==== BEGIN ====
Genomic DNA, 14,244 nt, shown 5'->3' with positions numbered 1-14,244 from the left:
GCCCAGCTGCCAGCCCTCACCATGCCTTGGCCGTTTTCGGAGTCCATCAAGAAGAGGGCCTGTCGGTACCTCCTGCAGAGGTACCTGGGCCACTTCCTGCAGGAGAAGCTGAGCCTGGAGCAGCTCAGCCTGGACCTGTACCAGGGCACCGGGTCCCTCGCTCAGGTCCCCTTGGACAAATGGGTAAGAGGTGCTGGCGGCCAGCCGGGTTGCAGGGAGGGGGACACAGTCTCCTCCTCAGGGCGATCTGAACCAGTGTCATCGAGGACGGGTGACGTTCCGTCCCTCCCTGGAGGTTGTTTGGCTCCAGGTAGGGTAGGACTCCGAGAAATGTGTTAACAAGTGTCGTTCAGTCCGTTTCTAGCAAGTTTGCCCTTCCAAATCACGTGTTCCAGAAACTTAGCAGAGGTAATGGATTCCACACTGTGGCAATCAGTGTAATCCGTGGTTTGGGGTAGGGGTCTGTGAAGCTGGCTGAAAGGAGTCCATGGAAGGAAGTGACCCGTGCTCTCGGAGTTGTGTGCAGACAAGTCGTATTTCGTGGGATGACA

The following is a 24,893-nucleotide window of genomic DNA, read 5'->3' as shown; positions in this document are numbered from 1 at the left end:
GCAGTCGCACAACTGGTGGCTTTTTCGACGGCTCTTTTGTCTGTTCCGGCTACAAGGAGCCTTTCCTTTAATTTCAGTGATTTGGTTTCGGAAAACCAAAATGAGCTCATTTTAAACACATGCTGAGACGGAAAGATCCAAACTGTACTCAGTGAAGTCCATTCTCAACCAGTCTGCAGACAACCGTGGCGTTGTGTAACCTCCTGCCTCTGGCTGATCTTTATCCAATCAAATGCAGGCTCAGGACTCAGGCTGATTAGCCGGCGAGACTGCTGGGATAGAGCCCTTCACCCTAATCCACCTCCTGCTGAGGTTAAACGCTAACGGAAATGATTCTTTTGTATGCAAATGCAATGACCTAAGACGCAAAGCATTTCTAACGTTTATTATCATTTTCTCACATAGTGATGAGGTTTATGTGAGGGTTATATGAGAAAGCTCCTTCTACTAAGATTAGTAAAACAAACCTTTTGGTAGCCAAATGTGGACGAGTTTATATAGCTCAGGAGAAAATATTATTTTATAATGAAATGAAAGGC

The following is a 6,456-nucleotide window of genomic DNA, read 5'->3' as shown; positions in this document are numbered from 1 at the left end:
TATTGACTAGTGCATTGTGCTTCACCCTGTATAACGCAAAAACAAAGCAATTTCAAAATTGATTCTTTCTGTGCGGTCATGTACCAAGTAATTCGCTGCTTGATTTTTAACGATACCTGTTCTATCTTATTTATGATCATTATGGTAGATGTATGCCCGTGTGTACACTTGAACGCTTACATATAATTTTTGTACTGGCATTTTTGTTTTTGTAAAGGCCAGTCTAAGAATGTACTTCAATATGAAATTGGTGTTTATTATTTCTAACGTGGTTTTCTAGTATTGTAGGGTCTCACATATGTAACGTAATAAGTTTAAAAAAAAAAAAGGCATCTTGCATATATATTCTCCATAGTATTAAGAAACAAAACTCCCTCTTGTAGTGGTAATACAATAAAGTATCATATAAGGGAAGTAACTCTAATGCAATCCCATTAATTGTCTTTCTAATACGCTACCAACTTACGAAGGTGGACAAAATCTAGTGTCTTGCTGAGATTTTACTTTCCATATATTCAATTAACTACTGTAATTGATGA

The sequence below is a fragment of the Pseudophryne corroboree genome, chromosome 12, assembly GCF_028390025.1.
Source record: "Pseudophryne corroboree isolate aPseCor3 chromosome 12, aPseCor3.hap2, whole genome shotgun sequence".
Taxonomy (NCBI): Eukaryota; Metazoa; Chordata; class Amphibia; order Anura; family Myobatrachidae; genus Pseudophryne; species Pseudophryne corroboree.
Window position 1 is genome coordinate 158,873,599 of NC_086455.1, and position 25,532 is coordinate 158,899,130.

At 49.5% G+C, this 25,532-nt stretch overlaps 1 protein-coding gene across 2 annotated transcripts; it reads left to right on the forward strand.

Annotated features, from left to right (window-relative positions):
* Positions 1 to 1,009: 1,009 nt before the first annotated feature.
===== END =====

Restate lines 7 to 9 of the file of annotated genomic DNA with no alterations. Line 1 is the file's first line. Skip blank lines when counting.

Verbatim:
The sequence below is a fragment of the Pseudophryne corroboree genome, chromosome 12, assembly GCF_028390025.1.
Source record: "Pseudophryne corroboree isolate aPseCor3 chromosome 12, aPseCor3.hap2, whole genome shotgun sequence".
Taxonomy (NCBI): Eukaryota; Metazoa; Chordata; class Amphibia; order Anura; family Myobatrachidae; genus Pseudophryne; species Pseudophryne corroboree.